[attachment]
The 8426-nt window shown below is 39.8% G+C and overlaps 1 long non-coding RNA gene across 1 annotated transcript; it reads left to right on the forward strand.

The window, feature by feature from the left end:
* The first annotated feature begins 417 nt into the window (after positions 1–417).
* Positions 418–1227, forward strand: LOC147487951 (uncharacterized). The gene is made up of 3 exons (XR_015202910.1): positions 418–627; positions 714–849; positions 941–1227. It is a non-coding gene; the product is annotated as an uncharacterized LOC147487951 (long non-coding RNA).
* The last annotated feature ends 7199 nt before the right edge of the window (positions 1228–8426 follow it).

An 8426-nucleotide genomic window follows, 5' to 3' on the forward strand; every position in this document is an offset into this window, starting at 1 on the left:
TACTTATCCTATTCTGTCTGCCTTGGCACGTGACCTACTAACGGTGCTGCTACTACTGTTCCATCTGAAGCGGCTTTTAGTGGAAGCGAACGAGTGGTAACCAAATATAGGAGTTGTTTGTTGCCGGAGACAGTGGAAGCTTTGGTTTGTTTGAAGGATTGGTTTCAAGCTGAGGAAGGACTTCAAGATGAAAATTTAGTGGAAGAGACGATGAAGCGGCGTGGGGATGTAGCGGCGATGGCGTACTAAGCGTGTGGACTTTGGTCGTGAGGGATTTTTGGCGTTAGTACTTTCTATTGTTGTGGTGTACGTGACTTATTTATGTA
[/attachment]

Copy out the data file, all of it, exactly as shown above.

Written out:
The 8426-nt window shown below is 39.8% G+C and overlaps 1 long non-coding RNA gene across 1 annotated transcript; it reads left to right on the forward strand.

The window, feature by feature from the left end:
* The first annotated feature begins 417 nt into the window (after positions 1–417).
* Positions 418–1227, forward strand: LOC147487951 (uncharacterized). The gene is made up of 3 exons (XR_015202910.1): positions 418–627; positions 714–849; positions 941–1227. It is a non-coding gene; the product is annotated as an uncharacterized LOC147487951 (long non-coding RNA).
* The last annotated feature ends 7199 nt before the right edge of the window (positions 1228–8426 follow it).

An 8426-nucleotide genomic window follows, 5' to 3' on the forward strand; every position in this document is an offset into this window, starting at 1 on the left:
TACTTATCCTATTCTGTCTGCCTTGGCACGTGACCTACTAACGGTGCTGCTACTACTGTTCCATCTGAAGCGGCTTTTAGTGGAAGCGAACGAGTGGTAACCAAATATAGGAGTTGTTTGTTGCCGGAGACAGTGGAAGCTTTGGTTTGTTTGAAGGATTGGTTTCAAGCTGAGGAAGGACTTCAAGATGAAAATTTAGTGGAAGAGACGATGAAGCGGCGTGGGGATGTAGCGGCGATGGCGTACTAAGCGTGTGGACTTTGGTCGTGAGGGATTTTTGGCGTTAGTACTTTCTATTGTTGTGGTGTACGTGACTTATTTATGTA